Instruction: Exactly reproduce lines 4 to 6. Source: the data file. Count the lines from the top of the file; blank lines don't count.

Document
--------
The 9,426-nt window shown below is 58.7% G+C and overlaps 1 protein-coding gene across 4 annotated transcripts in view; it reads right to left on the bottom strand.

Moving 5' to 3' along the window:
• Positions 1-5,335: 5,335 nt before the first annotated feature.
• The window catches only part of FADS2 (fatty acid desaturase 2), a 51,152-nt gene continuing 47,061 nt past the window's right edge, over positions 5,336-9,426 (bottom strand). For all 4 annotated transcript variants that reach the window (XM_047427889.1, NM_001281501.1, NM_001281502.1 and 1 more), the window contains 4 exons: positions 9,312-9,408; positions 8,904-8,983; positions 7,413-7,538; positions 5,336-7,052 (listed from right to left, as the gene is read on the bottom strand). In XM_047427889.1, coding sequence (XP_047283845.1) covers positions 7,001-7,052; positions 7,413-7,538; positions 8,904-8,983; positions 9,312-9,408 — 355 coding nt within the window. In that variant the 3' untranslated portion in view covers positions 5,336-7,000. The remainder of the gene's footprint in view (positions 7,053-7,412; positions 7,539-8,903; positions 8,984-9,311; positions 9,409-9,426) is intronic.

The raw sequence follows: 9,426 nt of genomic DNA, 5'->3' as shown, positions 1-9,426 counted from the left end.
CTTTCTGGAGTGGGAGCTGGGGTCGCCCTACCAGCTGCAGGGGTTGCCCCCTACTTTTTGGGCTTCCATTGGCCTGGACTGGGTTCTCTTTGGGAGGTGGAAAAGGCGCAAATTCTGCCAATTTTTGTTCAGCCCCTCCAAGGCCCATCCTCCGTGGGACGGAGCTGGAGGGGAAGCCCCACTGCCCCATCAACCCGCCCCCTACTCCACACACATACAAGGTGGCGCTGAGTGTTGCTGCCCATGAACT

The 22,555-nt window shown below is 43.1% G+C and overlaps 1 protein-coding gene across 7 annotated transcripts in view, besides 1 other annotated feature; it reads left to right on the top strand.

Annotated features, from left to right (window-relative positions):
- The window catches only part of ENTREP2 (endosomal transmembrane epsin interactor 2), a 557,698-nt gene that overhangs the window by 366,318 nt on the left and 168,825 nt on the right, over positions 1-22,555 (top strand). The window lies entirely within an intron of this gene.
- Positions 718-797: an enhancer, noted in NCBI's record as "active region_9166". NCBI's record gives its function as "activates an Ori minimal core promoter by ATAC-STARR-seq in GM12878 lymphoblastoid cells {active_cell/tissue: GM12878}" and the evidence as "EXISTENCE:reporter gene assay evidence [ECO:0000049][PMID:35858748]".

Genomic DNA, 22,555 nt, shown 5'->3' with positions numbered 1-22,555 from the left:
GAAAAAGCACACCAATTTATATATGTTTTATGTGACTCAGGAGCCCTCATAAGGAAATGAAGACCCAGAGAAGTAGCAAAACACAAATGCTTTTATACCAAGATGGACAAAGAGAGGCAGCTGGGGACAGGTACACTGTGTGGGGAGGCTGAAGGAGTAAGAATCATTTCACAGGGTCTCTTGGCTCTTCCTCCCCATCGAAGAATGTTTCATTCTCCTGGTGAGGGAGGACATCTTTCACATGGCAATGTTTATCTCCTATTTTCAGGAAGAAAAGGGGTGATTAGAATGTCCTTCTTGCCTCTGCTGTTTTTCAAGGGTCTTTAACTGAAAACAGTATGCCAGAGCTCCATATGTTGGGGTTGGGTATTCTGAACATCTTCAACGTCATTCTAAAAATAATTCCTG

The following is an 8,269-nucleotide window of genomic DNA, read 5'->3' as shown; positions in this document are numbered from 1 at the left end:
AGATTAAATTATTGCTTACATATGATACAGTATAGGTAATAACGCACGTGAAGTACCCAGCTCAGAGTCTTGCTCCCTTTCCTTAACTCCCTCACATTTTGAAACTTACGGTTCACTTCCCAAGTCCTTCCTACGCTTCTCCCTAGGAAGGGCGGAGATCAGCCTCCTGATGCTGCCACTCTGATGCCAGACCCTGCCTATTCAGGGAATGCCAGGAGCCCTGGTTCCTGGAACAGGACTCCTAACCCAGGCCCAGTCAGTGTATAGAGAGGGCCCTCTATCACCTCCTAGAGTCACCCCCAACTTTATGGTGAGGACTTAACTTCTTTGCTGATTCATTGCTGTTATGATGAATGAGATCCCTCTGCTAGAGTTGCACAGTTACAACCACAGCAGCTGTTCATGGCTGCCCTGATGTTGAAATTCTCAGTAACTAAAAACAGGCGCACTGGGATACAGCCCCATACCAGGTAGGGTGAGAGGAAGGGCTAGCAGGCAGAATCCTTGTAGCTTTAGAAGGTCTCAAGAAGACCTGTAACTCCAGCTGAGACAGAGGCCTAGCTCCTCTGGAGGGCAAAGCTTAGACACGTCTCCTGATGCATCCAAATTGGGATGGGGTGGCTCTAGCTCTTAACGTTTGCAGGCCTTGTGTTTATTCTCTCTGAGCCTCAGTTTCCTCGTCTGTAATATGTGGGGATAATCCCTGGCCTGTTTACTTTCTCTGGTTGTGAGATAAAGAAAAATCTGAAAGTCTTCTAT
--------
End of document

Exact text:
• The window catches only part of FADS2 (fatty acid desaturase 2), a 51,152-nt gene continuing 47,061 nt past the window's right edge, over positions 5,336-9,426 (bottom strand). For all 4 annotated transcript variants that reach the window (XM_047427889.1, NM_001281501.1, NM_001281502.1 and 1 more), the window contains 4 exons: positions 9,312-9,408; positions 8,904-8,983; positions 7,413-7,538; positions 5,336-7,052 (listed from right to left, as the gene is read on the bottom strand). In XM_047427889.1, coding sequence (XP_047283845.1) covers positions 7,001-7,052; positions 7,413-7,538; positions 8,904-8,983; positions 9,312-9,408 — 355 coding nt within the window. In that variant the 3' untranslated portion in view covers positions 5,336-7,000. The remainder of the gene's footprint in view (positions 7,053-7,412; positions 7,539-8,903; positions 8,984-9,311; positions 9,409-9,426) is intronic.

The raw sequence follows: 9,426 nt of genomic DNA, 5'->3' as shown, positions 1-9,426 counted from the left end.
CTTTCTGGAGTGGGAGCTGGGGTCGCCCTACCAGCTGCAGGGGTTGCCCCCTACTTTTTGGGCTTCCATTGGCCTGGACTGGGTTCTCTTTGGGAGGTGGAAAAGGCGCAAATTCTGCCAATTTTTGTTCAGCCCCTCCAAGGCCCATCCTCCGTGGGACGGAGCTGGAGGGGAAGCCCCACTGCCCCATCAACCCGCCCCCTACTCCACACACATACAAGGTGGCGCTGAGTGTTGCTGCCCATGAACT